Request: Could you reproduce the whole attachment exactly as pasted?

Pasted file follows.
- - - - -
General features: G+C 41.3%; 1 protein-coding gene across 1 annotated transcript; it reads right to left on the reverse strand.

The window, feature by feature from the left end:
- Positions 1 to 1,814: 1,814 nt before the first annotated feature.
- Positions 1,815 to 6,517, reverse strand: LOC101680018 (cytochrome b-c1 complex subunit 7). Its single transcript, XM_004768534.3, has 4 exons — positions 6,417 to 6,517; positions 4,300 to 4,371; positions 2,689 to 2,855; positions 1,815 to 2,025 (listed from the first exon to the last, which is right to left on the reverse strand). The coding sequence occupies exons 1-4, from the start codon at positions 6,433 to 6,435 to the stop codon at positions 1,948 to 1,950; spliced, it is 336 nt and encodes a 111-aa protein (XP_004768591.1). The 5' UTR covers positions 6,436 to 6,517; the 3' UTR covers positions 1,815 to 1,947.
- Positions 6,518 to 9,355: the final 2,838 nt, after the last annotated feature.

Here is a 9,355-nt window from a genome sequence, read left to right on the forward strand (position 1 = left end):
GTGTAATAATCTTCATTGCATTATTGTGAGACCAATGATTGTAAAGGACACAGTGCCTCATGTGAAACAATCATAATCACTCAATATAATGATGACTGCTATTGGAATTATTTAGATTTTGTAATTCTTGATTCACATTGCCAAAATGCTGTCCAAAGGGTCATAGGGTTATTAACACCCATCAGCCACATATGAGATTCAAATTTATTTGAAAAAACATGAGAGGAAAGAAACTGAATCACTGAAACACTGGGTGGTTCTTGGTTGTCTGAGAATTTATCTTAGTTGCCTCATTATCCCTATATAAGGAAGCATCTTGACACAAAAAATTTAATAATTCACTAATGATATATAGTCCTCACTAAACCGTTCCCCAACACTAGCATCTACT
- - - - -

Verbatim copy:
General features: G+C 41.3%; 1 protein-coding gene across 1 annotated transcript; it reads right to left on the reverse strand.

The window, feature by feature from the left end:
- Positions 1 to 1,814: 1,814 nt before the first annotated feature.
- Positions 1,815 to 6,517, reverse strand: LOC101680018 (cytochrome b-c1 complex subunit 7). Its single transcript, XM_004768534.3, has 4 exons — positions 6,417 to 6,517; positions 4,300 to 4,371; positions 2,689 to 2,855; positions 1,815 to 2,025 (listed from the first exon to the last, which is right to left on the reverse strand). The coding sequence occupies exons 1-4, from the start codon at positions 6,433 to 6,435 to the stop codon at positions 1,948 to 1,950; spliced, it is 336 nt and encodes a 111-aa protein (XP_004768591.1). The 5' UTR covers positions 6,436 to 6,517; the 3' UTR covers positions 1,815 to 1,947.
- Positions 6,518 to 9,355: the final 2,838 nt, after the last annotated feature.

Here is a 9,355-nt window from a genome sequence, read left to right on the forward strand (position 1 = left end):
GTGTAATAATCTTCATTGCATTATTGTGAGACCAATGATTGTAAAGGACACAGTGCCTCATGTGAAACAATCATAATCACTCAATATAATGATGACTGCTATTGGAATTATTTAGATTTTGTAATTCTTGATTCACATTGCCAAAATGCTGTCCAAAGGGTCATAGGGTTATTAACACCCATCAGCCACATATGAGATTCAAATTTATTTGAAAAAACATGAGAGGAAAGAAACTGAATCACTGAAACACTGGGTGGTTCTTGGTTGTCTGAGAATTTATCTTAGTTGCCTCATTATCCCTATATAAGGAAGCATCTTGACACAAAAAATTTAATAATTCACTAATGATATATAGTCCTCACTAAACCGTTCCCCAACACTAGCATCTACT